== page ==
Through that Internet site, several reporters discovered and wrote about Gov. Pete Wilson's last-minute $700,000 infusion of cash to Republican legislative candidates.
Starting with the November 1998 elections, campaign money reports for statewide candidates, legislators and most ballot committees will be required to be submitted on a disk, which the Secretary of State says he intends to post on the Internet.
Next year's governor's race is expected to be the most expensive in state history, even if Proposition 208 -- which mandates campaign contribution limits at the state level for the first time -- withstands a court challenge.
The new online filing law requires statewide constitutional officeholders who raise or spend $100,000 or more in the November 1998 election to file their disclosure reports electronically. After a phasing in of requirements, all state candidates, including those for the Legislature, who raise or spend $50,000 or more for the November 2000 election must make their reports available on the Internet. The law does not apply to local political races.
Jones said he expected the media and campaign watchdog groups to pressure candidates to begin voluntary compliance with the June primary, though the secretary said Friday he cannot promise he will be able to post that information on the Internet by then.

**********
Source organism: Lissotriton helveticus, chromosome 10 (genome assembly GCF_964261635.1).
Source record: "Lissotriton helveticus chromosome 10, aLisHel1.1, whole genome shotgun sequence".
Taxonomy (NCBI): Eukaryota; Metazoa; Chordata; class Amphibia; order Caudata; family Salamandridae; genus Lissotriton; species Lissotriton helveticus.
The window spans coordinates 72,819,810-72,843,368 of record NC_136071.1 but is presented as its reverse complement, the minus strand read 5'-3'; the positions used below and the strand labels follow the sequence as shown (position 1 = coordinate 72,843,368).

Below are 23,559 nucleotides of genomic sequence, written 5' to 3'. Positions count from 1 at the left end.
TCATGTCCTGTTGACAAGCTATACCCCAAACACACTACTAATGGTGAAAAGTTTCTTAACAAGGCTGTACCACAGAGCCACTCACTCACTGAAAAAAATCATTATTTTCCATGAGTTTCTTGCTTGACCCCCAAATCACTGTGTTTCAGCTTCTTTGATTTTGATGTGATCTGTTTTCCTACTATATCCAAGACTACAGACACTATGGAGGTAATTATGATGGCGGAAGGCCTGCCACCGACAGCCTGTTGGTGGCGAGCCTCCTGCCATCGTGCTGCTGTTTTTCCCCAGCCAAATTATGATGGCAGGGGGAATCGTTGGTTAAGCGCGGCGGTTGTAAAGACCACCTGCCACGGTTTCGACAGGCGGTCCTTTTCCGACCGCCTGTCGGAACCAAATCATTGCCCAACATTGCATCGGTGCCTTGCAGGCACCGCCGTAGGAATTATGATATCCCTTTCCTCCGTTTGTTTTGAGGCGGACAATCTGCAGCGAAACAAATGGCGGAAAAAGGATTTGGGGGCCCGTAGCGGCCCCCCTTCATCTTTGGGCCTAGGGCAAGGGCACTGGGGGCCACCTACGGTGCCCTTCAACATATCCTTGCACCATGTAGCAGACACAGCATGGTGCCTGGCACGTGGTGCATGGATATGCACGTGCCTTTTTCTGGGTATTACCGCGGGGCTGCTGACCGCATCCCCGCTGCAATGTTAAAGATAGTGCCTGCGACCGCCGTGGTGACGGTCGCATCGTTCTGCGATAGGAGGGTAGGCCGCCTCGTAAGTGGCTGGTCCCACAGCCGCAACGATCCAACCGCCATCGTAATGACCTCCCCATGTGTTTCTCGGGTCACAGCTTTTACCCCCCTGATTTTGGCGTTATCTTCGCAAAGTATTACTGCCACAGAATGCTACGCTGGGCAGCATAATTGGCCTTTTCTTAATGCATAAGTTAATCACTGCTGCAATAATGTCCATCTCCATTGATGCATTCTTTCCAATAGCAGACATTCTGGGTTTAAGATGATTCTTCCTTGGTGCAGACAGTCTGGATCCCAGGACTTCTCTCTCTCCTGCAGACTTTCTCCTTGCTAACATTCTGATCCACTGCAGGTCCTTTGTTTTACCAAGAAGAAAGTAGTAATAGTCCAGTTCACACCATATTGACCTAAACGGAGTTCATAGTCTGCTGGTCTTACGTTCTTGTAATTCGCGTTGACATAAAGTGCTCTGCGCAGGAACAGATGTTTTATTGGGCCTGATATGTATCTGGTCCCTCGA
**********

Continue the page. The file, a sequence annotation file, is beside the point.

``I'm sure most people will (comply) after getting calls from you guys (in the media). Check back when they're in the heat of a campaign'' said Alfie Charles, a spokesman for Jones -- who also is seeking re-election.
The timing couldn't be better for proponents, who say online access will help respond to the growing public cynicism about the links between politicians and their money.
Several campaign managers said Friday that while they generally back electronic filing, they will be cautious about using untested software for fear of having mistakes used against them in a campaign.
Wilson's signature marked the end of several years of debate over instituting online filing.
Partisan politics, fear of contributors being harassed or their names sold for commercial purposes, free-market concerns of software providers and complaints the cost could hurt grass-roots candidates all have been used to sideline nearly a half dozen legislative proposals since 1995. Elected officials, many of whom would prefer not to provide electronic access to their campaign contributions and expenditures the public, have been skeptical of any system that would make disclosure reports easier to obtain.
``No one will look at it except for six academics at Berkeley,'' contended state Democratic Party spokesman Bob Mulholland. ``I'm all for public reporting, but in the real world of politics . . . it's not relevant to the average voter.''
The California Democratic Party is stinging from recent revelations that the Democratic National Committee funneled it $4.7 million to pay for ``issue ads'' in support of the 1996 Clinton-Gore campaign. The party contends the transfer was legal. Watchdog groups say the money trail would have been easier to find with an electronic filing system.
Officials of both parties, however, are more aware than ever of campaign finance reform's popularity.
``I think there is a lot of genuine disagreement over how to reduce the role of money in California politics. Here was something we could all agree on,'' said Kim Alexander, executive director of the California Voter Foundation.
Electronic campaign financing disclosure ``became an issue they could not afford to vote no on,'' Kim suggested. ``For legislative members, it was a train coming down the track they had to jump on.''